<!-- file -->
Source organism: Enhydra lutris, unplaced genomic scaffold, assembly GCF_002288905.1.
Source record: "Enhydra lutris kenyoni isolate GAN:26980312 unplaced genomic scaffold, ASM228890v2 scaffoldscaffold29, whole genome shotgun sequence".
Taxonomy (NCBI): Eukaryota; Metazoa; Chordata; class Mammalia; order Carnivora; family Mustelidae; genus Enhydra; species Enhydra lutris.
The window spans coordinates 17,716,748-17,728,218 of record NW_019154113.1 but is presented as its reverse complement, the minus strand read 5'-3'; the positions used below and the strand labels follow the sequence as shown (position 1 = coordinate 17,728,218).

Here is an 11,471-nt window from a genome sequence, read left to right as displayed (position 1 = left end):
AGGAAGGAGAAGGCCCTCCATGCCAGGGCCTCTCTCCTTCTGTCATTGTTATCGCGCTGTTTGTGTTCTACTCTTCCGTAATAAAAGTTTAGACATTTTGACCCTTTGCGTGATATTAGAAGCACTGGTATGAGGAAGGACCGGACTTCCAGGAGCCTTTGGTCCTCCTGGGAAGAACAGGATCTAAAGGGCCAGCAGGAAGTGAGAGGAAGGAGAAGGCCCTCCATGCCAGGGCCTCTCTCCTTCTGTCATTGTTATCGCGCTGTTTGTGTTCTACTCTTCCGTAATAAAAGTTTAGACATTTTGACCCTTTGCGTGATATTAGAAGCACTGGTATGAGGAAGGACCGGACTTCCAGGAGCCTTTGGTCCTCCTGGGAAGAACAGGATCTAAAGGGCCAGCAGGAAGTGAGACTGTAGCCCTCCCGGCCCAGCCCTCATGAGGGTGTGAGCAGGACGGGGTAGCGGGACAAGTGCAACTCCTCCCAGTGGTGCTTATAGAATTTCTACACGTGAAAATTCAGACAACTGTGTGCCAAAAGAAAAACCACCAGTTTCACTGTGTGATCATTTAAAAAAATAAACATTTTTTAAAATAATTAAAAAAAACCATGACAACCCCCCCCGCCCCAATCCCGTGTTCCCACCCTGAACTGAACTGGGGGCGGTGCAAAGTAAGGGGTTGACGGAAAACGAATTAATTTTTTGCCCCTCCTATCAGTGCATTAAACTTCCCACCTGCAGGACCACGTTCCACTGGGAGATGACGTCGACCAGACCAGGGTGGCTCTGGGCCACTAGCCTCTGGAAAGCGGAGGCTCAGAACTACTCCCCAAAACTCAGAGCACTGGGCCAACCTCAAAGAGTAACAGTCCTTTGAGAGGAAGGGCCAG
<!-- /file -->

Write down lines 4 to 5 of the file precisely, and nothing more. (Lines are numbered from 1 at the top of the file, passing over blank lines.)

The window spans coordinates 17,716,748-17,728,218 of record NW_019154113.1 but is presented as its reverse complement, the minus strand read 5'-3'; the positions used below and the strand labels follow the sequence as shown (position 1 = coordinate 17,728,218).

Here is an 11,471-nt window from a genome sequence, read left to right as displayed (position 1 = left end):